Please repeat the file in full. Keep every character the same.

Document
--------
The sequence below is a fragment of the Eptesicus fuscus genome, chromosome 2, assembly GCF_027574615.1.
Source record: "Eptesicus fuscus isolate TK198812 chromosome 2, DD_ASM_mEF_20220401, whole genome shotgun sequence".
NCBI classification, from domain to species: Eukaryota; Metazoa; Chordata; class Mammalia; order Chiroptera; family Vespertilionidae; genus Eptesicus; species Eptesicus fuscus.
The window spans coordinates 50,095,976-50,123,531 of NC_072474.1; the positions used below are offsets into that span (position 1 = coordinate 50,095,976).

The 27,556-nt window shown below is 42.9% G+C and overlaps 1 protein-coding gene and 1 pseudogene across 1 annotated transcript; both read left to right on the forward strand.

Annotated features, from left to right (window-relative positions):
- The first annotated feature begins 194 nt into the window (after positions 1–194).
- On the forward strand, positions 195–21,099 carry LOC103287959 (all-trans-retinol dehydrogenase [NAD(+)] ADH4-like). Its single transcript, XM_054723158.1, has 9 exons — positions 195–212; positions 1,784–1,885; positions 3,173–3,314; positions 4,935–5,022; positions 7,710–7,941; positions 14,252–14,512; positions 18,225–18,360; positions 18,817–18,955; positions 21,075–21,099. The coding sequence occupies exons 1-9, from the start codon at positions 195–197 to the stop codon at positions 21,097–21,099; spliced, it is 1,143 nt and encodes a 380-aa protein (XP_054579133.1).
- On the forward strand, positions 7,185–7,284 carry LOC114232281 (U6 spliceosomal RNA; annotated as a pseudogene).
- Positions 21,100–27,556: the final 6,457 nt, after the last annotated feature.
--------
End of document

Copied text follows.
The sequence below is a fragment of the Eptesicus fuscus genome, chromosome 2, assembly GCF_027574615.1.
Source record: "Eptesicus fuscus isolate TK198812 chromosome 2, DD_ASM_mEF_20220401, whole genome shotgun sequence".
NCBI classification, from domain to species: Eukaryota; Metazoa; Chordata; class Mammalia; order Chiroptera; family Vespertilionidae; genus Eptesicus; species Eptesicus fuscus.
The window spans coordinates 50,095,976-50,123,531 of NC_072474.1; the positions used below are offsets into that span (position 1 = coordinate 50,095,976).

The 27,556-nt window shown below is 42.9% G+C and overlaps 1 protein-coding gene and 1 pseudogene across 1 annotated transcript; both read left to right on the forward strand.

Annotated features, from left to right (window-relative positions):
- The first annotated feature begins 194 nt into the window (after positions 1–194).
- On the forward strand, positions 195–21,099 carry LOC103287959 (all-trans-retinol dehydrogenase [NAD(+)] ADH4-like). Its single transcript, XM_054723158.1, has 9 exons — positions 195–212; positions 1,784–1,885; positions 3,173–3,314; positions 4,935–5,022; positions 7,710–7,941; positions 14,252–14,512; positions 18,225–18,360; positions 18,817–18,955; positions 21,075–21,099. The coding sequence occupies exons 1-9, from the start codon at positions 195–197 to the stop codon at positions 21,097–21,099; spliced, it is 1,143 nt and encodes a 380-aa protein (XP_054579133.1).
- On the forward strand, positions 7,185–7,284 carry LOC114232281 (U6 spliceosomal RNA; annotated as a pseudogene).
- Positions 21,100–27,556: the final 6,457 nt, after the last annotated feature.